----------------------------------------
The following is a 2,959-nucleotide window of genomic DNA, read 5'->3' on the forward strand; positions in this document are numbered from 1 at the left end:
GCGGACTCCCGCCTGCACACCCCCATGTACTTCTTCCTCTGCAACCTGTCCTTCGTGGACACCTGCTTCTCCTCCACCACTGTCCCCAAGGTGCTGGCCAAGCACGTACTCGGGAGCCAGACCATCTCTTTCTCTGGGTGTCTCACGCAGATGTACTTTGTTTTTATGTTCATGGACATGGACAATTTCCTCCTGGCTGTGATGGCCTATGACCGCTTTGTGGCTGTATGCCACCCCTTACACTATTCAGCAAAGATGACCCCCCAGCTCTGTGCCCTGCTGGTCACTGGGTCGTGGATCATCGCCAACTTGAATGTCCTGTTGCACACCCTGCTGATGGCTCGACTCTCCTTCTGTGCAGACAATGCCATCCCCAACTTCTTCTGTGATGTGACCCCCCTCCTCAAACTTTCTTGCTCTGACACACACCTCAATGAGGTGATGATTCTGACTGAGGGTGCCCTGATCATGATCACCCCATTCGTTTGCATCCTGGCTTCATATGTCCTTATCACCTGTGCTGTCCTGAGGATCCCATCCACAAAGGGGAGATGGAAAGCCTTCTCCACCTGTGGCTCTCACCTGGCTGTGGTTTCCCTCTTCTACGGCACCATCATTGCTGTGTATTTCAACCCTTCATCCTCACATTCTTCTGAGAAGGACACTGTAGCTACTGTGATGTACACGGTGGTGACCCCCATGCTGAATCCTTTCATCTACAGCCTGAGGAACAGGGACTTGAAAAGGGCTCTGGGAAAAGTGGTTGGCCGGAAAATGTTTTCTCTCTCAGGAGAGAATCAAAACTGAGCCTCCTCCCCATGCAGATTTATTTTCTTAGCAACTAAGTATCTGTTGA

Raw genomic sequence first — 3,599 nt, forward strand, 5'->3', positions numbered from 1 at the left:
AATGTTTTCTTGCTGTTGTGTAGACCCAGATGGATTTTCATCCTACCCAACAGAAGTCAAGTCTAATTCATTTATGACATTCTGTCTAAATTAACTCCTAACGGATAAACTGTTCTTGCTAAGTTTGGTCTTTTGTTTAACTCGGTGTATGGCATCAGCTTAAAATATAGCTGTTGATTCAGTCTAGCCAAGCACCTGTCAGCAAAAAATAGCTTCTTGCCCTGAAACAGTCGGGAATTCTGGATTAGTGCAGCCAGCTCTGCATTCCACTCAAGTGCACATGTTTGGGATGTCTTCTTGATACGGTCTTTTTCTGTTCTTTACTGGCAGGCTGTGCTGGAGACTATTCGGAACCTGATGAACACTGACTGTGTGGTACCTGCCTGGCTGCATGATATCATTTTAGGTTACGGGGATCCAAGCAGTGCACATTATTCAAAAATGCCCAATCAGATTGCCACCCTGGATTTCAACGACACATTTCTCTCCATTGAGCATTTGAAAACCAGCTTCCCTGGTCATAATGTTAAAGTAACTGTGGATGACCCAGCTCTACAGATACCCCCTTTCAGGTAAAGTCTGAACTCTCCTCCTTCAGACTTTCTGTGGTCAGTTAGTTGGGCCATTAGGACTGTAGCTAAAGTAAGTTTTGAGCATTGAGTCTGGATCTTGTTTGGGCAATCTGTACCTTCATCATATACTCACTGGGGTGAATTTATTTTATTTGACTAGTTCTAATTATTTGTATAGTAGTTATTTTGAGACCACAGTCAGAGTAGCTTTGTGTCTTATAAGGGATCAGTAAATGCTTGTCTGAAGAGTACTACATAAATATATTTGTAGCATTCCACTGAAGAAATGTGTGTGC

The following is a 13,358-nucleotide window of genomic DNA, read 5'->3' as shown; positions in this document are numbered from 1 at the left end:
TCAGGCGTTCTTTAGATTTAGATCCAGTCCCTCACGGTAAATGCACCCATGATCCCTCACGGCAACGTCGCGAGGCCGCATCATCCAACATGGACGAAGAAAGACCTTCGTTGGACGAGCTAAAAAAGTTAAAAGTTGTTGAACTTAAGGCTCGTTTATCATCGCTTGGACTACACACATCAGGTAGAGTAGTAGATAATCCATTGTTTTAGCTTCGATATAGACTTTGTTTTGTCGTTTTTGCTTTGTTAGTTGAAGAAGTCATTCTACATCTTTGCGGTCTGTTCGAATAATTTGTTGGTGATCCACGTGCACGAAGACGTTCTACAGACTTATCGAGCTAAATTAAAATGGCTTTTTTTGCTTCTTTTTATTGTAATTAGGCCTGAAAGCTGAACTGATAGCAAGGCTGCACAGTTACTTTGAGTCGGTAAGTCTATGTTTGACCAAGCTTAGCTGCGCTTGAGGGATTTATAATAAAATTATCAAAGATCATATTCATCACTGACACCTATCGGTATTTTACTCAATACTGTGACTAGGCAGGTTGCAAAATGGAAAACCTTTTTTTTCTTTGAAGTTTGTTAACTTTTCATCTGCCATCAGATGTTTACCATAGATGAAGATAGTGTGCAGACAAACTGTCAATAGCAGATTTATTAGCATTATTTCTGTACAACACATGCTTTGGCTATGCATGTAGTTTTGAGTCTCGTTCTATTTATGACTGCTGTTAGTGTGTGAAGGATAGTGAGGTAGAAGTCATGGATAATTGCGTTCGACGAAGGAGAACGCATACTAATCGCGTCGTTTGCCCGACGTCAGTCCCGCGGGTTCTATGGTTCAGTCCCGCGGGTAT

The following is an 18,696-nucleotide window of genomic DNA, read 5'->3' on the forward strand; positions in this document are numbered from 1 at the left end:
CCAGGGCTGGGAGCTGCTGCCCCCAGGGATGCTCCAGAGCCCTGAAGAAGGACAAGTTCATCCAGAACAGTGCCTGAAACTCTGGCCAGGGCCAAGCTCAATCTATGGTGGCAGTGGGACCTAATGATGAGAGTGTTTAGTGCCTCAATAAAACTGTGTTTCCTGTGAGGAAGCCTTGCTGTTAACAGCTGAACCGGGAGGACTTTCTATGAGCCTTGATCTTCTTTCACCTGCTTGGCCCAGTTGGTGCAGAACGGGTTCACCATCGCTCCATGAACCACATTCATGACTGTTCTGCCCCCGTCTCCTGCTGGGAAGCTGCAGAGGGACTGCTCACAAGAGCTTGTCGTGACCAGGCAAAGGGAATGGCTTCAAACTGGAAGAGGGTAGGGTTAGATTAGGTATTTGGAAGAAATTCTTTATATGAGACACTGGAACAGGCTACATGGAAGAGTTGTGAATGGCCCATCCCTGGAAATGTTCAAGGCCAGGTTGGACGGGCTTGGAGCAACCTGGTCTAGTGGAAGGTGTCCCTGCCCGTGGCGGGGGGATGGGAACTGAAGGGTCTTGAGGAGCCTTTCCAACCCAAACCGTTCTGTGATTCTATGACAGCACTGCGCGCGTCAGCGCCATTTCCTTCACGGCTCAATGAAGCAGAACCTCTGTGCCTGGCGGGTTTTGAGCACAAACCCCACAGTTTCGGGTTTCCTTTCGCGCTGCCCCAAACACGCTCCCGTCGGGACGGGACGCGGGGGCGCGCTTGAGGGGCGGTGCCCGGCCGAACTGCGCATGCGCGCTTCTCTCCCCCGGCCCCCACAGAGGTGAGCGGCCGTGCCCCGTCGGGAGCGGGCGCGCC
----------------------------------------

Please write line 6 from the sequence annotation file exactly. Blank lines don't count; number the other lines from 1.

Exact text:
TCAGGCGTTCTTTAGATTTAGATCCAGTCCCTCACGGTAAATGCACCCATGATCCCTCACGGCAACGTCGCGAGGCCGCATCATCCAACATGGACGAAGAAAGACCTTCGTTGGACGAGCTAAAAAAGTTAAAAGTTGTTGAACTTAAGGCTCGTTTATCATCGCTTGGACTACACACATCAGGTAGAGTAGTAGATAATCCATTGTTTTAGCTTCGATATAGACTTTGTTTTGTCGTTTTTGCTTTGTTAGTTGAAGAAGTCATTCTACATCTTTGCGGTCTGTTCGAATAATTTGTTGGTGATCCACGTGCACGAAGACGTTCTACAGACTTATCGAGCTAAATTAAAATGGCTTTTTTTGCTTCTTTTTATTGTAATTAGGCCTGAAAGCTGAACTGATAGCAAGGCTGCACAGTTACTTTGAGTCGGTAAGTCTATGTTTGACCAAGCTTAGCTGCGCTTGAGGGATTTATAATAAAATTATCAAAGATCATATTCATCACTGACACCTATCGGTATTTTACTCAATACTGTGACTAGGCAGGTTGCAAAATGGAAAACCTTTTTTTTCTTTGAAGTTTGTTAACTTTTCATCTGCCATCAGATGTTTACCATAGATGAAGATAGTGTGCAGACAAACTGTCAATAGCAGATTTATTAGCATTATTTCTGTACAACACATGCTTTGGCTATGCATGTAGTTTTGAGTCTCGTTCTATTTATGACTGCTGTTAGTGTGTGAAGGATAGTGAGGTAGAAGTCATGGATAATTGCGTTCGACGAAGGAGAACGCATACTAATCGCGTCGTTTGCCCGACGTCAGTCCCGCGGGTTCTATGGTTCAGTCCCGCGGGTAT